A day in the life: Donna
Published: 23 Oct 2023
Mornings are usually hectic, as you can imagine with two young children, getting everyone up, fed, dressed and ready for their day at childcare and school. Working flexibly means I can attend any school meetings, assemblies, trips or events by shifting around my days or hours.
We are currently having some building work done and working from home means I am around to answer important questions as and when they come up.
Every day is different. My role as a Relationship Manager involves meeting our existing and potential employer members, hosting and attending online events, responding to emails, and reviewing policies for our employer members.
Each week I attend a variety of internal meetings which is a great way to catch up with the rest of the team, and every month we have a staff meeting in London which means I meet up with colleagues I don’t ordinarily work with on a day-to-day basis. It’s a brilliant opportunity to share Working Families news, and have a good chinwag!
I have complete autonomy over my calendar so if there is an emergency or one of the kids is unwell, I can re-organise my day and am trusted to ensure I get my work done. There is an understanding that sometimes home life takes priority, and that’s ok. I’ve never been expected to drop everything for work and that’s refreshing as I know that it isn’t the case for many working parents.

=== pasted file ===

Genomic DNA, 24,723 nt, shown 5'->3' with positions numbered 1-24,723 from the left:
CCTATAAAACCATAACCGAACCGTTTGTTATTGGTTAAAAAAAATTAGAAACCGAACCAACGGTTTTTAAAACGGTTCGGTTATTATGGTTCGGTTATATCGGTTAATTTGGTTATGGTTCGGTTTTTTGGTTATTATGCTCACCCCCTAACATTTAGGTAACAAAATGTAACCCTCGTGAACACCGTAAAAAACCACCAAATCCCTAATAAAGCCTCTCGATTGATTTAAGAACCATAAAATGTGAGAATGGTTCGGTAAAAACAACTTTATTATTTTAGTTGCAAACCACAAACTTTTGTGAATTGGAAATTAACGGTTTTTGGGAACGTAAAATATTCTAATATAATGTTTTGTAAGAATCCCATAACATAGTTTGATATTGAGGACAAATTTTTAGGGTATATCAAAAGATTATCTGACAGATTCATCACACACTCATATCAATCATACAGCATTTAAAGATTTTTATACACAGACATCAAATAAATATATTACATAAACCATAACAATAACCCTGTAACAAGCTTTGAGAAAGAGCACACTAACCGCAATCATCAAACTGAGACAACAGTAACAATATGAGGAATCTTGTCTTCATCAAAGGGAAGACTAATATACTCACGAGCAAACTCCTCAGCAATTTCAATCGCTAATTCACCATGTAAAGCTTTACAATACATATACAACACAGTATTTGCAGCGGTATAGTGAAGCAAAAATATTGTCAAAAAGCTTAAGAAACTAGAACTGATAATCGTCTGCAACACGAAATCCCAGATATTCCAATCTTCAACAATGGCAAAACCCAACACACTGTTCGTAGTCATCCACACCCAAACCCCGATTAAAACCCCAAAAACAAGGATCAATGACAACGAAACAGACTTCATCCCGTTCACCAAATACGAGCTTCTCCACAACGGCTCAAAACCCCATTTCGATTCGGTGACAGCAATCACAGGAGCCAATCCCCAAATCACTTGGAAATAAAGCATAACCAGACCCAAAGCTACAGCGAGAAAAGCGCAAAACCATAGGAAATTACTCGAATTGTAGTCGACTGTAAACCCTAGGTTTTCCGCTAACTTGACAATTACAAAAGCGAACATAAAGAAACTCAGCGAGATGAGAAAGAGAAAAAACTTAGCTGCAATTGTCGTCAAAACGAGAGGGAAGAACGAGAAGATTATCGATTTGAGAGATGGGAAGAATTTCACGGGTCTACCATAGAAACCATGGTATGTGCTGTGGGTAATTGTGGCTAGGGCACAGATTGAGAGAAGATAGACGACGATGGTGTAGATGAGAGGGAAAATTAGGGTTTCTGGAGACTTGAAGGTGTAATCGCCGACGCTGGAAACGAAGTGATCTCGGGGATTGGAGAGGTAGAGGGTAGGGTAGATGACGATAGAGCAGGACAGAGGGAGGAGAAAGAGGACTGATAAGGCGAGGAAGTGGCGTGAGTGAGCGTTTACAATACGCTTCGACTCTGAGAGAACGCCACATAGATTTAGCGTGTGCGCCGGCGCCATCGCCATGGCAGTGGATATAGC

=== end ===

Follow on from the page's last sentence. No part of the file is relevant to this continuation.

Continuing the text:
Having lived experience of balancing work with caring responsibilities, I feel more able to articulate why we need to support parents and carers. There is so much evidence and data out there to demonstrate why supporting working parents and carers makes good financial sense and is good for society. I really care about making things better and sharing my individual learnings so that we can all move forward together. There is a quote by Michael C Bush that always sticks in my mind — ‘When companies are great for parents and aspiring parents, they tend to be great for everyone else as well’.
I have recently been appointed as a magistrate, a role I am hugely passionate about, and have been able to accommodate the training required by temporarily changing my working days. I was also able to do the same so that my eldest could go to summer clubs when they had availability, which massively helped manage the long summer holidays.
My working day ends around the same time my husband and children arrive home. Some evenings are different as there are swimming or rugby lessons to get to and homework to be completed. We eat together, and then embark on the bedtime routine, including some negotiating around how many books we read! Once the children are asleep, I usually watch something on tv or try to finish whatever book I am reading which helps me relax. I don’t feel any pressure to tune back into work, meaning I can completely switch off.